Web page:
About one in five people who are abstaining from alcohol as part of “Dry January” say they’re using cannabis as an alternative to help get through the month, according to a new survey.
While most observers (33 percent) of the month-long alcohol break say they’re not replacing booze with anything, 21 percent said that they’re opting for cannabis and CBD products, the poll from CivicScience found.
When it comes to replacing alcohol for #DryJanuary, roughly 60% of alcohol abstainers are evenly split between non-alcoholic beverages, cannabis/CBD products, and soda/seltzer products. See the full story here: https://t.co/K5n2NHlx9P pic.twitter.com/5MwjIwL0iX
— CivicScience (@CivicScience) January 12, 2023
Marijuana and cannabinoids are the most common alternative, with more people saying they’re using the substances instead of alcohol this month than opted for non-alcoholic beverages (20 percent), soda and seltzer (20 percent) and kombucha (6 percent).
Young people are the most likely to say that they’re consuming cannabis over alcohol, with 34 percent of those 21-24 getting high while going dry, compared to 24 percent of those 25-34, 22 percent of those 35-54 and nine percent of those 55 and older.
The results of the survey—which involved interviews with 938 people from January 6-11—reflect a broader substitution trend that’s been identified in multiple polls and studies over recent years: As more states move to legalize marijuana, more people are choosing to use cannabis over alcohol, as well as certain prescription drugs like opioids.
Part of the reason for the trend appears to be related to perceived dangerousness of various intoxicants, with most Americans saying that they believe cannabis is safer than alcohol and tobacco, as one survey released in October found.
A separate poll released last year found that more Americans now openly admit that they smoke marijuana or eat cannabis-infused edibles than say they’ve smoked cigarettes in the past week.
More than twice as many Americans think that marijuana has a positive impact on its consumers and society at large than say the same about alcohol, according to that Gallup survey data.
That’s generally consistent with the results of another poll released last year showing that more Americans think it’d be good if people switched to cannabis and drank less alcohol compared to those who think the substance substitution would be bad.
A federally funded study that was published last week also determined that people living in states that have legalized marijuana for adult use are less likely to experience alcohol use disorder compared to those in prohibitionist states.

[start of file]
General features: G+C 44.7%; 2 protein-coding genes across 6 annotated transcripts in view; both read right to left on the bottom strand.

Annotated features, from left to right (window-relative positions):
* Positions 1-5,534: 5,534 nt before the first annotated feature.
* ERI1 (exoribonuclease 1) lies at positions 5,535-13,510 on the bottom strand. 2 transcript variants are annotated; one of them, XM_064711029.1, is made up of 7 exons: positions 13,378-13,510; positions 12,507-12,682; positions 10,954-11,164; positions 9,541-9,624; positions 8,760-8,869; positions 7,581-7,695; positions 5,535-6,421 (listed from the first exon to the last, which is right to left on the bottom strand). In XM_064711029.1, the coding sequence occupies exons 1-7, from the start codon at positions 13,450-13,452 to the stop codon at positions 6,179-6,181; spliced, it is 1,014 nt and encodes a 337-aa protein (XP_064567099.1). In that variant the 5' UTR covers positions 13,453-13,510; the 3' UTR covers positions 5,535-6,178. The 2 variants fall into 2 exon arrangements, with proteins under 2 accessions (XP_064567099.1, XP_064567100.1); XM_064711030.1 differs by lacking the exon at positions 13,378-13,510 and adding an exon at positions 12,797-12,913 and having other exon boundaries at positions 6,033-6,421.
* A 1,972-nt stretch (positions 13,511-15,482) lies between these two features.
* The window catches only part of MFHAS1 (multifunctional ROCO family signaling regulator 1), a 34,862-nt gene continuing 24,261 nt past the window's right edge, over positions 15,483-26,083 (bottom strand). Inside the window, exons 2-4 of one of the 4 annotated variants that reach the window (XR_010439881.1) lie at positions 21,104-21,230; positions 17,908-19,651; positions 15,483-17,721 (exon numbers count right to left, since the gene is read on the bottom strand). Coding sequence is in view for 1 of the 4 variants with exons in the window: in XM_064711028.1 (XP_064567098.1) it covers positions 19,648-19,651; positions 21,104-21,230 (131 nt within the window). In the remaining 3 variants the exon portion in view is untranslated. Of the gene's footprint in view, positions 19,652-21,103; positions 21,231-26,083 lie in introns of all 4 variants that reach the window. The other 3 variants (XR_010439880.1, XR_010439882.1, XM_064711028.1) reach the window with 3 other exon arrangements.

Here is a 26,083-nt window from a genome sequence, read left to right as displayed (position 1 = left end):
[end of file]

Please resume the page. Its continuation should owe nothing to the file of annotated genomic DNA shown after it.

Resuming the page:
The substitution effect can also be observed through an economic lens. For example, Colorado and Washington State both took in more revenue from marijuana sales than from either alcohol or cigarettes in Fiscal Year 2022, according to a report from the Tax Policy Center that was released last year.
In Arizona, the state generated more tax revenue to the general fund from legal cannabis sales than from tobacco and alcohol combined last March.
Massachusetts is collecting more tax revenue from marijuana than alcohol, state data released last year shows. And Illinois also saw cannabis taxes beat out booze for the first time in 2021, with the state collecting about $100 million more from adult-use marijuana than alcohol.
Advocates and stakeholders have touted these data points. Not only do they underscore the economic opportunity of legalization, but the hope is that providing regulated access to cannabis means fewer people will use more dangerous drugs like alcohol, tobacco and certain prescription medications.
About one in three chronic pain patients report using marijuana as a treatment option, and most of that group has used cannabis as a substitute for other pain medications, including opioids, a recent study published by the American Medical Association (AMA) found.
Another recent AMA study found that state-level medical marijuana legalization is associated with a significant decrease in opioid prescriptions and use among certain cancer patients.
A study that was released in September similarly found that giving people legal access to medical cannabis can help patients reduce their use of opioid painkillers, or cease use altogether, without compromising quality of life.
That same month, another study found that the pharmaceutical industry takes a serious economic hit after states legalize marijuana—with an average market loss of nearly $10 billion for drugmakers per each legalization event.
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